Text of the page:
Baron and Campbell are on the forefront of modern communication research, examining how new technologies enable people to alter patterns of communication and its progression over time. The telegraph and the landline telephone, for instance, redefined assumptions about how social interaction should be conducted, and even today, traditional gendered language is perpetuated by mobile phone usage. They worked closely with many translators, because survey responses had to be interpreted carefully. “One response could read 10 different ways,” Campbell says, “The most surprising part was working through all the cultural differences.”
Gender is just one variable; culture may be a more critical issue. Americans avoid talking to strangers by talking on their cell phone; Italians won’t use their phone while sitting at family dinners; Koreans use mobile phones more frequently compared to others; and the Japanese are least bothered by dependency.
“It’s really interesting to look at how mobile phones are changing third world and developing countries—this is the level I’d like to look into as a next step in this research,” Campbell says.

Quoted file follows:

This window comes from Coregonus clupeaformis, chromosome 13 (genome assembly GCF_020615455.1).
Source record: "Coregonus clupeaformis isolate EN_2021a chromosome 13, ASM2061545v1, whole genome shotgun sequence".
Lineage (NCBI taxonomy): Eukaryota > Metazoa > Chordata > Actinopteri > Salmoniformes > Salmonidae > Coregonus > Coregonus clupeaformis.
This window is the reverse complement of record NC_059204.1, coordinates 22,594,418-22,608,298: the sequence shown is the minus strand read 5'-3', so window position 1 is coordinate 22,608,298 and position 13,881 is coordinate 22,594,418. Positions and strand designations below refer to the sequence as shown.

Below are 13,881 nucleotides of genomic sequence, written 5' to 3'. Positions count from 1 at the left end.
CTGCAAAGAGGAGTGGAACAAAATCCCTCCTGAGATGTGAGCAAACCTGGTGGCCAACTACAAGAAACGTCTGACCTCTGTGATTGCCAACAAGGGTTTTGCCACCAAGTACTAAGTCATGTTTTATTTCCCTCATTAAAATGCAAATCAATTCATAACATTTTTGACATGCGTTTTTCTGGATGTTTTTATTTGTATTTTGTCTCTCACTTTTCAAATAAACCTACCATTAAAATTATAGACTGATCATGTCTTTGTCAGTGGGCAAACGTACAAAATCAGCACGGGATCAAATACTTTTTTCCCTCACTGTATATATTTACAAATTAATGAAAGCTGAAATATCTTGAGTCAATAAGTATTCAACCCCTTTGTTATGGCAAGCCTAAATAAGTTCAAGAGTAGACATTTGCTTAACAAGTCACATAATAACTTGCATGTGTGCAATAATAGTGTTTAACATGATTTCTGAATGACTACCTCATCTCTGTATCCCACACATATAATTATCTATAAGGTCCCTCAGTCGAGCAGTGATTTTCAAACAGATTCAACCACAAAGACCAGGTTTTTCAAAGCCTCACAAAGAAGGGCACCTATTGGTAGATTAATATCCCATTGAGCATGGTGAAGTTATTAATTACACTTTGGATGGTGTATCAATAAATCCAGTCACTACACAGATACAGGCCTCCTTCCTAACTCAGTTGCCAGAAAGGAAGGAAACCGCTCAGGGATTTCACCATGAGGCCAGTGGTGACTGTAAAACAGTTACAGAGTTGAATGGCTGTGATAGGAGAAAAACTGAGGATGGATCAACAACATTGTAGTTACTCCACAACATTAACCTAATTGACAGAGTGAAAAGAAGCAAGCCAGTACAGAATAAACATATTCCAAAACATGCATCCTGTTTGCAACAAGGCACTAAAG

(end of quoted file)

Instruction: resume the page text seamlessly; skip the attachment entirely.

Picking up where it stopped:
But for now, she’s headed back to Peru for four months and will be conducting her own research using the skill set that Professor Baron taught her. “This time, I’m hoping to focus more on the clinical aspect of health. It helps me look at health in a more holistic way. I think my research is going to be an integral part of my understanding the path that I want to take.”
Whether it’s women’s health or modern communication, a love and dedication to research connects the two interests. “From this entire experience, I learned crucial research techniques and what goes into conducting and publishing official academic research,” she says. Campbell says she’ll remember her time with Professor Baron as a tremendous growth experience. “I was in a position where I needed to be just as informed and on top of everything as she was. Professor Baron pushes you to not just be a college student, but to think ‘I’m an academic now, and I need to start thinking like one.’”